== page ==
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Herpes Zoster A005
In this section
Current RMA Instruments:
|Reasonable Hypothesis SOP||47 of 2015|
|Balance of Probabilities SOP||48 of 2015|
Changes from Previous Instruments:
- ICD-9-CM: 053
- ICD-10-AM: B02
Herpes zoster, also known as shingles, is a painful skin rash on one side of the body. It is due to reactivation of latent Varicella-Zoster virus, which has been lying dormant in the nervous system following an earlier chicken pox infection.
Confirming the diagnosis:
Diagnosis is usually made on the clinical presentation. The virus can be detected on testing of vesicle fluid or on serology. The relevant medical specialist is an infectious diseases physician, but a specialist report will not generally be required.
Additional diagnoses covered by these SOPs:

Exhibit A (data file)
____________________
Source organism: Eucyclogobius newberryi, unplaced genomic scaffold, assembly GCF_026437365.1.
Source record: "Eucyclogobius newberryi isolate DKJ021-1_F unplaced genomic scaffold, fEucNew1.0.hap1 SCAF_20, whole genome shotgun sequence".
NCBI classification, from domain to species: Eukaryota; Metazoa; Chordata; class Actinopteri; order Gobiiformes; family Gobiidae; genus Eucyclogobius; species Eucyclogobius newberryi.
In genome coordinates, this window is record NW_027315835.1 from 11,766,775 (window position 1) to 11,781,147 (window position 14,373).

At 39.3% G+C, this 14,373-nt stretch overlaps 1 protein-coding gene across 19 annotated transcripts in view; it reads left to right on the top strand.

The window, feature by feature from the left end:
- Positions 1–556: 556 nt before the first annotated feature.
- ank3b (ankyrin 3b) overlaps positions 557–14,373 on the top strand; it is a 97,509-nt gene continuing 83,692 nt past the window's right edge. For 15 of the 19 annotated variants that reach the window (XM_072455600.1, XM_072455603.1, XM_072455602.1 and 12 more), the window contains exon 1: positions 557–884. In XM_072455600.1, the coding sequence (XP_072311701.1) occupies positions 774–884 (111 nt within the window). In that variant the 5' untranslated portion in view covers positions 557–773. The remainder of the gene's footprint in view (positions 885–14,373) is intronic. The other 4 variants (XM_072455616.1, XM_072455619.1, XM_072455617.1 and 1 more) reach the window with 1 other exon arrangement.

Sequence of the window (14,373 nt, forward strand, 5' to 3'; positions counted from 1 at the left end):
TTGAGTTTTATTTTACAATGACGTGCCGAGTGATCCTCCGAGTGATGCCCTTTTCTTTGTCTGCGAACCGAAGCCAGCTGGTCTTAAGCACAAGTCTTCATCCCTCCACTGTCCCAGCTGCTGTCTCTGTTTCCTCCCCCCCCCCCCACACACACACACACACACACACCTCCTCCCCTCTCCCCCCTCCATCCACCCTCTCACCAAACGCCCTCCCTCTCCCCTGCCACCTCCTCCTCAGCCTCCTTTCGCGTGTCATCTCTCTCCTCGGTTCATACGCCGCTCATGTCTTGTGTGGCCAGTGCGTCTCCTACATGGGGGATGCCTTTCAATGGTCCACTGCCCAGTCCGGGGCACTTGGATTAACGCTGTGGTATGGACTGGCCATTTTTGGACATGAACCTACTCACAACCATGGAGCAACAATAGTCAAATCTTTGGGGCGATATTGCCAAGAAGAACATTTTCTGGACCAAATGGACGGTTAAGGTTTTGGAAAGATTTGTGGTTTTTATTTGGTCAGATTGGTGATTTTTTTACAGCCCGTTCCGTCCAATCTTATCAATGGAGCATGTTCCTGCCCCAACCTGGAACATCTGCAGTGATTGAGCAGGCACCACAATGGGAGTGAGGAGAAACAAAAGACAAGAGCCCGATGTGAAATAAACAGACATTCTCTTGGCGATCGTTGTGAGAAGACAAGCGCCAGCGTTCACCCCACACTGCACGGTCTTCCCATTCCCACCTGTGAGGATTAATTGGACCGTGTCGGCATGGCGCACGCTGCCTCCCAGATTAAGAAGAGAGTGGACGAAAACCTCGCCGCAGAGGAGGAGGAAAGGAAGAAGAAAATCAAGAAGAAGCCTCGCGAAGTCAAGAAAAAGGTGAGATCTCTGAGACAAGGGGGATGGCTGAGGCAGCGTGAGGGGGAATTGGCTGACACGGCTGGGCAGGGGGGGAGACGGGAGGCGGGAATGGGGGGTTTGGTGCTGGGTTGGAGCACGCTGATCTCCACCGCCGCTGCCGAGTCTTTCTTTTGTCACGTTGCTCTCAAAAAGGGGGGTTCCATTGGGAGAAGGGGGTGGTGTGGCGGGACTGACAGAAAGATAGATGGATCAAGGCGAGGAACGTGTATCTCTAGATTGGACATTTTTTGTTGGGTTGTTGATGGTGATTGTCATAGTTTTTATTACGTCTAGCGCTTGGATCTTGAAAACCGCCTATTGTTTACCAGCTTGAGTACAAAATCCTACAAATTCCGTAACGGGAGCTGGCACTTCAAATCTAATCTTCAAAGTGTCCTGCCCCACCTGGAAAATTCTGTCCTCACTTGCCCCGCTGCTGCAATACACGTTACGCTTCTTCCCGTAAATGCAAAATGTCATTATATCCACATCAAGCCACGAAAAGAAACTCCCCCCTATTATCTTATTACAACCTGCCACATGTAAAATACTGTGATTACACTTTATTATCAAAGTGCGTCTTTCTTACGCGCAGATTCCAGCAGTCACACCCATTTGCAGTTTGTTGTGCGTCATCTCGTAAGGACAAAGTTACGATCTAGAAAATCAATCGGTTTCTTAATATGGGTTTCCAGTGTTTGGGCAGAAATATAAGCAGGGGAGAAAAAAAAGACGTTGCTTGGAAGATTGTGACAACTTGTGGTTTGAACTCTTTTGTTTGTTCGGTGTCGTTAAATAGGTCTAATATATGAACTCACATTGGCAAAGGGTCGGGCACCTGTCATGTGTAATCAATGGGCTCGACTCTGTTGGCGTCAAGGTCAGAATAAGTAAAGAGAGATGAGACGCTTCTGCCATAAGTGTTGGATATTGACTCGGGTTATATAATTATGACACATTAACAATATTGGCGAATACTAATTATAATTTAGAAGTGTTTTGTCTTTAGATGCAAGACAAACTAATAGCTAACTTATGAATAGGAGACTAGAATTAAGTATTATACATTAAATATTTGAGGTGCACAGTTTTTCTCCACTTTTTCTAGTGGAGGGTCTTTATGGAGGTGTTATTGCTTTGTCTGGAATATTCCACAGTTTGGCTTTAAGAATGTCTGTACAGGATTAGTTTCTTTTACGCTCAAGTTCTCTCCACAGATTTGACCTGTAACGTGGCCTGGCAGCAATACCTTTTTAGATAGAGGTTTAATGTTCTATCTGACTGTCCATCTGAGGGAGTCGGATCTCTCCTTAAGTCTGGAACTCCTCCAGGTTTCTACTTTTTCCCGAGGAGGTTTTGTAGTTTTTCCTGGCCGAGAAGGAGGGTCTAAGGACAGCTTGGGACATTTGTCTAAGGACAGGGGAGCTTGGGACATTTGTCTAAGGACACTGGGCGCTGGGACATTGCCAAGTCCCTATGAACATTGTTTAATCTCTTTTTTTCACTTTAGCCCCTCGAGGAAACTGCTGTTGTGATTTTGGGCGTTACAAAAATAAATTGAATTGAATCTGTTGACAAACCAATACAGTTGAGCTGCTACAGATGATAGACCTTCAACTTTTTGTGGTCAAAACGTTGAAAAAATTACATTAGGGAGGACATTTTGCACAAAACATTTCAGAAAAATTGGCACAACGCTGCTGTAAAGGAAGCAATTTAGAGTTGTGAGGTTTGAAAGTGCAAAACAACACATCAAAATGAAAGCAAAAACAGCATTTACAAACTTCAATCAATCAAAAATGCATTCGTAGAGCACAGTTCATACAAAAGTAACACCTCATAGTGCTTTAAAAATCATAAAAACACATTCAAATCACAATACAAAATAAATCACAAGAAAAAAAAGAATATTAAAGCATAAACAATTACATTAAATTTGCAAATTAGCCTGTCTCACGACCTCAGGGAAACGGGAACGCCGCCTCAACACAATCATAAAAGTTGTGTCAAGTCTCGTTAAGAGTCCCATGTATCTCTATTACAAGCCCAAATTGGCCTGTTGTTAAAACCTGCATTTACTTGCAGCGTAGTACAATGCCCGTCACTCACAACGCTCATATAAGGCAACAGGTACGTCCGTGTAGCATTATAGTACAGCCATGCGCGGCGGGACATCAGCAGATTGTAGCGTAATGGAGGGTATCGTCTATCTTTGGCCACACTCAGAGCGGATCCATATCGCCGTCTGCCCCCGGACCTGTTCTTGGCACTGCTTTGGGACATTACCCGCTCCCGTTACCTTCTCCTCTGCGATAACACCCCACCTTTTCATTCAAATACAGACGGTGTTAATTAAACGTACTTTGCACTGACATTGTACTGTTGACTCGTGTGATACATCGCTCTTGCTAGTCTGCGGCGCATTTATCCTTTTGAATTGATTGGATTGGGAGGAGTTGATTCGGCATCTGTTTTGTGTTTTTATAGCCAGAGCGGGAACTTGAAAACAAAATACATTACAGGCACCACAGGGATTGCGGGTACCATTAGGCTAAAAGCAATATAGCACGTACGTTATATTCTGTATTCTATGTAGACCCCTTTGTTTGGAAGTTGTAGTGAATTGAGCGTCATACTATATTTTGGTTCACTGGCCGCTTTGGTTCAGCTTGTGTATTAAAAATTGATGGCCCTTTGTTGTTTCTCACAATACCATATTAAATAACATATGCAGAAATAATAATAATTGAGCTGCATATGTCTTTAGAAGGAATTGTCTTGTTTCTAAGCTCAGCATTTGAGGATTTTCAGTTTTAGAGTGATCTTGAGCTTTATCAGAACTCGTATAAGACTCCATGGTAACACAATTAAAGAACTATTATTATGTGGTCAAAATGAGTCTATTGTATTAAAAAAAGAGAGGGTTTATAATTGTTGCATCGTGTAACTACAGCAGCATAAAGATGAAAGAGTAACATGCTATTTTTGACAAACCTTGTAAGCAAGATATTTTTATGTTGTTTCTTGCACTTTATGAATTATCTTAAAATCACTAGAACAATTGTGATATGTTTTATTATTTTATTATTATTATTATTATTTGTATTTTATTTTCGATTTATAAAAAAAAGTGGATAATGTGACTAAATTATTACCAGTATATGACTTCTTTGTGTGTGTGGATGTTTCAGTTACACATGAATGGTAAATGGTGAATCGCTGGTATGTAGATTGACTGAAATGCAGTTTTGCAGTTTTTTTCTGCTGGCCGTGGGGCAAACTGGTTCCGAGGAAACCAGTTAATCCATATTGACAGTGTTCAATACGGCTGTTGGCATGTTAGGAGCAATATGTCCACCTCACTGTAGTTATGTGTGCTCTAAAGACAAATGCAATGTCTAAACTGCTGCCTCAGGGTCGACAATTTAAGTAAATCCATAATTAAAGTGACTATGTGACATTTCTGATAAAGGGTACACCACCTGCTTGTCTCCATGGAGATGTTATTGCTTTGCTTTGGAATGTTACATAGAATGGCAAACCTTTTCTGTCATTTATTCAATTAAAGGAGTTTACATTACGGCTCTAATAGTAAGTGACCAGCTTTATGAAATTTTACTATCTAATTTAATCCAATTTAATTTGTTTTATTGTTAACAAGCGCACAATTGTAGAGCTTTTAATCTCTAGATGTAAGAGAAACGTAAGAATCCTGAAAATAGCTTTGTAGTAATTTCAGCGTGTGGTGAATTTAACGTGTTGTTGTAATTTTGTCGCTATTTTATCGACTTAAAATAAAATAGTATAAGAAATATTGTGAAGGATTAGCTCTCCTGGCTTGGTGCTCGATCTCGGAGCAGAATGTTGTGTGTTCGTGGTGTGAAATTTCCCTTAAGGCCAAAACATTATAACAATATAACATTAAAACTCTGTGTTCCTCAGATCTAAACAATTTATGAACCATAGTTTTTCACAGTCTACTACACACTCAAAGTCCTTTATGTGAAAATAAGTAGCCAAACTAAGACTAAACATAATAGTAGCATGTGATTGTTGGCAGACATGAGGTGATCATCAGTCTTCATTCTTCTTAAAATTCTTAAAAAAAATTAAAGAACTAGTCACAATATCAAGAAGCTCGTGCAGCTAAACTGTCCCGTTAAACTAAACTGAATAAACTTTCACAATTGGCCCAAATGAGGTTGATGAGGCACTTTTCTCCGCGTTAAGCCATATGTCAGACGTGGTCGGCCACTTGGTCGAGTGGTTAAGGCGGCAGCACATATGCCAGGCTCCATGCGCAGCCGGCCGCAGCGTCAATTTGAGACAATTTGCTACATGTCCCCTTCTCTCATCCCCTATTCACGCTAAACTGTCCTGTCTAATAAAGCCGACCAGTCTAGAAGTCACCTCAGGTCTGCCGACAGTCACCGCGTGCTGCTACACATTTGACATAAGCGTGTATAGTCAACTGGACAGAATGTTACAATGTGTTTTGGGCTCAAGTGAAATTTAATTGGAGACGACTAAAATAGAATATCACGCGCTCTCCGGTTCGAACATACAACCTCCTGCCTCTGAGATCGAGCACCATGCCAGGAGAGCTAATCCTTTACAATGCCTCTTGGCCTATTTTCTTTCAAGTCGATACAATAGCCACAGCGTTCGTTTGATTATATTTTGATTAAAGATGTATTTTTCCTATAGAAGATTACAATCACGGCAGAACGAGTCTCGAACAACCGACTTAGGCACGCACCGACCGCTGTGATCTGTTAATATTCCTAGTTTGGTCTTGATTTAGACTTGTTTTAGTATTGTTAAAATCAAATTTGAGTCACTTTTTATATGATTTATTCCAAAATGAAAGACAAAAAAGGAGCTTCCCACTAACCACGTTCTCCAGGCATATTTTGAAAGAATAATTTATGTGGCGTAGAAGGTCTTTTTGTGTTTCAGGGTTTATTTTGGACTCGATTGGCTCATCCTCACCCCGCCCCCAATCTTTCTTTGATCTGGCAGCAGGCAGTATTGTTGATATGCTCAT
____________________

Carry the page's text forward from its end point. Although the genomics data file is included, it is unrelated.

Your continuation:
- Post herpetic neuralgia
- Ramsay Hunt Syndrome
- Vaccine strain Herpes zoster
- Zoster ophthalmicus
Conditions excluded from these SOPs: [Other SOP for that condition]
- Chicken pox Chicken pox
- Cold sores Herpes simplex
- Genital herpes Herpes simplex
- Herpes simplex I or II Herpes simplex
- Varicella Chicken pox
Further notes and comments
Following a chickenpox infection, the varicella zoster virus remains latent in nerve cell bodies of the dorsal root, cranial nerve or autonomic ganglia. Years or decades after the initial infection, the virus may reactivate and cause infection of the skin (or mucous membrane) in the region supplied by the nerve (a dermatome). The infection causes a painful rash with vesicles (small blisters). The rash usually heals within two to four weeks, but some sufferers may experience residual nerve pain for months or years (post herpetic neuralgia). The infection can involve the face, mouth, eye or tongue.
Reactivation of the latent infection generally occurs when the immune system becomes compromised. Recurrent episodes of Herpes Zoster are rare except in immunosuppressed patients.